Hepatocellular carcinoma

Objectives


Hepatocellular carcinoma (HCC) is a the most common type of liver cancer and the third leading cause of cancer deaths in the world. The goal of project one is to identify the genes that are associated with regressing tumors (regardless of type of treatment) vs. those that are growing from the C3HeB/FeJ mouse model. Normal liver is used as a control. The results will be useful in identifying new therapeutic targets and potential drug combinations which could lead to more efficient treatments. Project two is related to knockdown of a specific protein that results in HCC in a different mouse model. The goal in the second project is to identify the genes and pathways that correlate with this protein.

Data

  1. RNAseq from liver of 9 treated and 4 control samples (Christi's data).
  2. The closest reference genome to our mouse strain is C3H/HeJ. We can use fasta and MOD files from build 37 (mm9), which is more annotated than build 38 (mm10).
  3. Alternatively, we can map to the mouse reference transcriptome (NCBI37/mm9, rna.fa), and simplify the analysis in expense of losing upto 7% of reads.
  4. Ron Walter's lab ran their pipeline to filter the fastq data. These files are stored in folder called Filtered_fastq_files. From Will Boswell: “PE stands for paired end reads. For example, you have a 500bp fragment and your target sequence size is 125bp. The fragment will be sequenced 125 bases from one end and 125 bases from the other end, and Illumina refers to this as paired end reads. SE stands for single end reads, which in our case is generated during our filtering process. If you look at the pre-filtered reads, you’ll see only PE1 and PE2 for each sample. During filtration, if one of the PE’s have low quality, it is tossed out leaving the other PE, and since it no longer has a mate pair, it’s kept as a single end sequence. Also, there are several files in the post-filtered directories that are considered intermediate files in the filtering process that we don’t need; these are process files used by the filtering script. The only files you should be concerned with are the _pe1.r.fastq, _pe2.r.fastq, _se.r.fastq, and _PE.filter.stats (gives you the number of reads mapped to the genome for each PE and SE).” A summary of the analysis can be found here.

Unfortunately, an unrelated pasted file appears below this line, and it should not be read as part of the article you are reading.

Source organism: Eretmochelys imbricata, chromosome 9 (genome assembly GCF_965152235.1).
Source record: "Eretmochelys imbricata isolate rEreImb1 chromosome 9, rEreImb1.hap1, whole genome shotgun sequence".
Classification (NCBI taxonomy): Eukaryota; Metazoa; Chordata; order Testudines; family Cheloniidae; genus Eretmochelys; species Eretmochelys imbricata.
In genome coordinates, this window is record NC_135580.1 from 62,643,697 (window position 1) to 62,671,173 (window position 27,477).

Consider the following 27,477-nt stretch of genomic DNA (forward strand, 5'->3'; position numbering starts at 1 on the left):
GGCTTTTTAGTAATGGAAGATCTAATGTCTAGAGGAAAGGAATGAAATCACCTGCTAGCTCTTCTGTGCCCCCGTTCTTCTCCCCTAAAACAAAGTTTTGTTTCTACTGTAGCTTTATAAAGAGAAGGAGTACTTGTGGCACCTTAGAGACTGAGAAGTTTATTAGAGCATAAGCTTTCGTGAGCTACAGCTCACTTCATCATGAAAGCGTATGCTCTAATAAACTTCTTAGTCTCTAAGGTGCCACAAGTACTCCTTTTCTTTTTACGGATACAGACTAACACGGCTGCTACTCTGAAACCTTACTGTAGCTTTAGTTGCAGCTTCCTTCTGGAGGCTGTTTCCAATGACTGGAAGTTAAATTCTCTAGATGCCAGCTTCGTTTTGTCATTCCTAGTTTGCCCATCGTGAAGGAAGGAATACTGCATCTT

5. Sequencing was completed by Beckman Coulter using TruSeq RNA Library Preparation Kit v2 which is an unstranded protocol.
  6. Jielei provided TruSeq Stranded RNA-Seq data from 8 mice in August 2017 (See ~/proj/hcc/data/TPT1/readme.txt), which was analyzed using TruSeq Stranded RNA-Seq.

**Sources of Human HCC RNA-seq Data**

  1. GSE25599 - 10 match-paired HBV-related Chinese HCC and non-cancerous adjacent tissues. Identified 1,378 significantly DE genes.
  2. GSE33294 - Chinese HBV-related hepatocellular carcinoma, paired tumor and non-cancerous adjacent tissues from 3 patients.
  3. GSE59259 - Alcohol-related HCC 8 paired samples of liver and HCC
  4. SRA074279 - 9 Chinese patients: paired HCC and adjacent non-cancerous tissues; Publication
  5. GSE55759 - Paired HCC and non-cancerous adjacent tissue; median of 7019 DE genes per set, 93 DE genes shared by 6/8 patients
Sex/Age
Viral Infection
Tumor Differentiation
No. of Tumors
Vascular Invasion
TNM* Stage
M/62
HBV(-)HCV(-)
Well
1
No
II
F/29
HBV(+)HCV(-)
Well
1
No
II
M/56
HBV(+)HCV(-)
Moderately

No
II
M/55
HBV(+)HCV(-)
Moderately
1
No
II
F/39
HBV(+)HCV(-)
Moderately
1
No
II
M/44
HBV(+)HCV(-)
Moderately
1
Yes
III
M/47
HBV(+)HCV(-)
Moderately
1
No
II
M/48
HBV(+)HCV(-)
Poorly
1
Yes
III

Collaborators

Drs. Christi Walter and Lily Dong from the Department of Structural and Cellular Biology at UT Health Science Center in San Antonio.

Analysis

Project 1:

  1. Uploading RNAseq data to Maverick: Jessica's lab notebook, 2015/12/15.